I vividly remember when my mom had "the talk" with me. She took me out for a special lunch at a fancy restaurant. Although the food was delicious, I probably didn't eat much of it. My stomach was churning as my mom explained all about sex, periods, and boys. I sat there dumbfounded with questions running through my mind. Questions like, You put what . . . where?! And, My mom and dad have actually done this six times?! (I had five siblings.) To make matters worse, it seemed like she was shouting. In my 12-year-old brain, I imagined that everyone in the quiet restaurant could hear what we were talking about.
I am thankful for my mom's courage to teach me about sex. However, in this generation, her approach would be far too little, far too late. Our kids are growing up in a sex-saturated world. By the time they are in middle school, most of them have will have seen pornography, know all about gay marriage, and be curious about oral sex. There is a time for us to lament the culture in which our kids live and then there's a time to equip them to live well within it. What I'm learning in the midst of raising three boys could fill a large volume, but here are some of the highlights.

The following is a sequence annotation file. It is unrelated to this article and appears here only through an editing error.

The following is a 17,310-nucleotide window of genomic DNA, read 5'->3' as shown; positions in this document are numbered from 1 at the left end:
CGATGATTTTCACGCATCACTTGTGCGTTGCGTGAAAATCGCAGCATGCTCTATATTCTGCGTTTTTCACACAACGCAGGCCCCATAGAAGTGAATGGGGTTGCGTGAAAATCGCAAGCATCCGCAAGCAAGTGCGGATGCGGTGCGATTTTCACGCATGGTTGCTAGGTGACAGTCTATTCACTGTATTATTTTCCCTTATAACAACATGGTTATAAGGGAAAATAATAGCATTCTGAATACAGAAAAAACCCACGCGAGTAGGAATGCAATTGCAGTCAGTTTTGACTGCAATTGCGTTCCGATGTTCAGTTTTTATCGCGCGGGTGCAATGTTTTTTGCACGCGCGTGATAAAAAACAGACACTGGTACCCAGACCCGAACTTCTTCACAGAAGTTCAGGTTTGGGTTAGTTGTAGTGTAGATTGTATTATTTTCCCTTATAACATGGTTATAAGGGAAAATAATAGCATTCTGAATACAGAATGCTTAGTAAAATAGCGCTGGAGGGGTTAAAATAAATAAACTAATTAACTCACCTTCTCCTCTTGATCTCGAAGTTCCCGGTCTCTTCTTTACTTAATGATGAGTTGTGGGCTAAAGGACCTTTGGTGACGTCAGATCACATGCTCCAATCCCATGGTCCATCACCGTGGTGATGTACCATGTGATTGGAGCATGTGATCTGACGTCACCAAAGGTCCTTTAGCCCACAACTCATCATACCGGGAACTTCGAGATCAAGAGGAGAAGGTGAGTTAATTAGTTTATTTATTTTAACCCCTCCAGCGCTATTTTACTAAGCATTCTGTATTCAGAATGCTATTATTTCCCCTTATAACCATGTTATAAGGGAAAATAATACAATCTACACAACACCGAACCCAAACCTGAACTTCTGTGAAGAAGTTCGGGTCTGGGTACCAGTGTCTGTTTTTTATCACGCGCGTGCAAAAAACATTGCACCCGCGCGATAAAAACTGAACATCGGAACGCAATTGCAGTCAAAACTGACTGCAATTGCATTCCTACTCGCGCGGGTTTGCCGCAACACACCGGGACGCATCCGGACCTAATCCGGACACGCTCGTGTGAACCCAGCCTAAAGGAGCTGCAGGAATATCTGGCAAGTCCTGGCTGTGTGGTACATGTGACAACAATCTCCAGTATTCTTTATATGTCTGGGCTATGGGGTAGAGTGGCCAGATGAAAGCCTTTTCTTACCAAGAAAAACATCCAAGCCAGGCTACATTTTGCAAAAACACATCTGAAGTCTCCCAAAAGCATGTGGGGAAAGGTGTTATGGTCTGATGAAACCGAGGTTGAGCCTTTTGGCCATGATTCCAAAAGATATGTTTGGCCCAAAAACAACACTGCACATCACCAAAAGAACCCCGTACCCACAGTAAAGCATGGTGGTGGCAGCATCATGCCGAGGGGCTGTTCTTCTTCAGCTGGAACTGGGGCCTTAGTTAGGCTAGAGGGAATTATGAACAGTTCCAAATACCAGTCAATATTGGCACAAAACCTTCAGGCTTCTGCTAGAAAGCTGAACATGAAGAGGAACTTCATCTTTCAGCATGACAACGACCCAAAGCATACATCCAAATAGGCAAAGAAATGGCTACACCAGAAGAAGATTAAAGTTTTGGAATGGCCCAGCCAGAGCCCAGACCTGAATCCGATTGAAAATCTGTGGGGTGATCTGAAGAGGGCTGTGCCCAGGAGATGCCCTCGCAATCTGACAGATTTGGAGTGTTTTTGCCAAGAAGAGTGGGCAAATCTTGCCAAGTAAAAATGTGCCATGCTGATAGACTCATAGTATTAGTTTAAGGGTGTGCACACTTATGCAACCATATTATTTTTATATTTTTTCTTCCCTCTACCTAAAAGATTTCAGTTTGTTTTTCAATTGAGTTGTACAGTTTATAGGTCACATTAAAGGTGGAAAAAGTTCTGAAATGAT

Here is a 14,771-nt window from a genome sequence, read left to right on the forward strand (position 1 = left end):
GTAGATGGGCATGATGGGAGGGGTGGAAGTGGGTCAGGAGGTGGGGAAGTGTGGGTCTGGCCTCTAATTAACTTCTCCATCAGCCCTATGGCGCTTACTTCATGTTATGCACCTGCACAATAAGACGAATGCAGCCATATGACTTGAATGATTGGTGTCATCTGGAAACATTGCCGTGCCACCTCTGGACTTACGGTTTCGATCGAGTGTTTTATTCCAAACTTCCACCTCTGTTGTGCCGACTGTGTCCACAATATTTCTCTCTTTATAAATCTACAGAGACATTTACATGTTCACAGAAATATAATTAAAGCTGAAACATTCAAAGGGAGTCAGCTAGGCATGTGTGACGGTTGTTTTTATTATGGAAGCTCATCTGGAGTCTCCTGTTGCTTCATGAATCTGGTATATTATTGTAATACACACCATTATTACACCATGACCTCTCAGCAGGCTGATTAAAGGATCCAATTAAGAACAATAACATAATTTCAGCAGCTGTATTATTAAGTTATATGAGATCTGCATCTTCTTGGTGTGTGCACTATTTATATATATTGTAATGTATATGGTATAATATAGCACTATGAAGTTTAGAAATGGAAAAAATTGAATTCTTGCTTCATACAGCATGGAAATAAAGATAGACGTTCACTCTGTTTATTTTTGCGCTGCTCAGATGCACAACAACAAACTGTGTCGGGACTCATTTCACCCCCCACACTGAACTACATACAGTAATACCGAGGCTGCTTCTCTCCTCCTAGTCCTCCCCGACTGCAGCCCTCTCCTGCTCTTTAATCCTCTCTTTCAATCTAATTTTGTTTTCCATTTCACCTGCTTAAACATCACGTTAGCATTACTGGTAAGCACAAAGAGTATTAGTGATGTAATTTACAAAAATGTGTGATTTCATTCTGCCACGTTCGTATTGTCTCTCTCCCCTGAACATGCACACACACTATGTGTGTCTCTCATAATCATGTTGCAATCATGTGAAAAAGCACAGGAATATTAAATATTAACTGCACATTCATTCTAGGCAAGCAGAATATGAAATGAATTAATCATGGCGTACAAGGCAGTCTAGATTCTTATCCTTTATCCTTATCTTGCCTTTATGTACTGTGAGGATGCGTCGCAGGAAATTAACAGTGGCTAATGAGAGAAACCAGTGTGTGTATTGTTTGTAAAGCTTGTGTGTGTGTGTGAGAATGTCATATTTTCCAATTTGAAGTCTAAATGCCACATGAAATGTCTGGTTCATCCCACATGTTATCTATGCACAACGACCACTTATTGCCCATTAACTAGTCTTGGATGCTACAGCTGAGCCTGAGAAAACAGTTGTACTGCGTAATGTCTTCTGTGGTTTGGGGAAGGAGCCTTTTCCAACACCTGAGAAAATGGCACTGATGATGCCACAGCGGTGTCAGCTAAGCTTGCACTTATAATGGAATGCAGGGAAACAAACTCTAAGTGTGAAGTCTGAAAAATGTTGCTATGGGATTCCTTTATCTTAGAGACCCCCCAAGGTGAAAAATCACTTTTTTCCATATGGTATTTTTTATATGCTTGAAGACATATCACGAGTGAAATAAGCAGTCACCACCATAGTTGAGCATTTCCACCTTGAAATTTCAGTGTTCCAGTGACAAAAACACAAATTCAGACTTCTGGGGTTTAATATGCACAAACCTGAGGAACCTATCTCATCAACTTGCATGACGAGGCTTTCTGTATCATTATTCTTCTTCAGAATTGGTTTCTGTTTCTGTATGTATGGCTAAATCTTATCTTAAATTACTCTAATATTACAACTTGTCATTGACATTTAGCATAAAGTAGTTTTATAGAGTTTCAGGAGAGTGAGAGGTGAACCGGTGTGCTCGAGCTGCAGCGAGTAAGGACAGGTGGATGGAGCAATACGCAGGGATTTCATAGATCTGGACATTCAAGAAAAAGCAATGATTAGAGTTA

Ditch "the talk" for discipleship.
"Mom, what does a condom do?" my 14-year-old asked me out of the blue while I was cooking dinner. I'm actually getting used to these questions from my teenage sons. Why? Because my husband and I have made it a point to have many conversations with our kids about sex, pornography, masturbation, how far is too far, abortion, and homosexuality. Don't get me wrong. I've had some of these talks while trembling with anxiety. These aren't easy topics to tackle, but I really want my kids to hear about them from us.1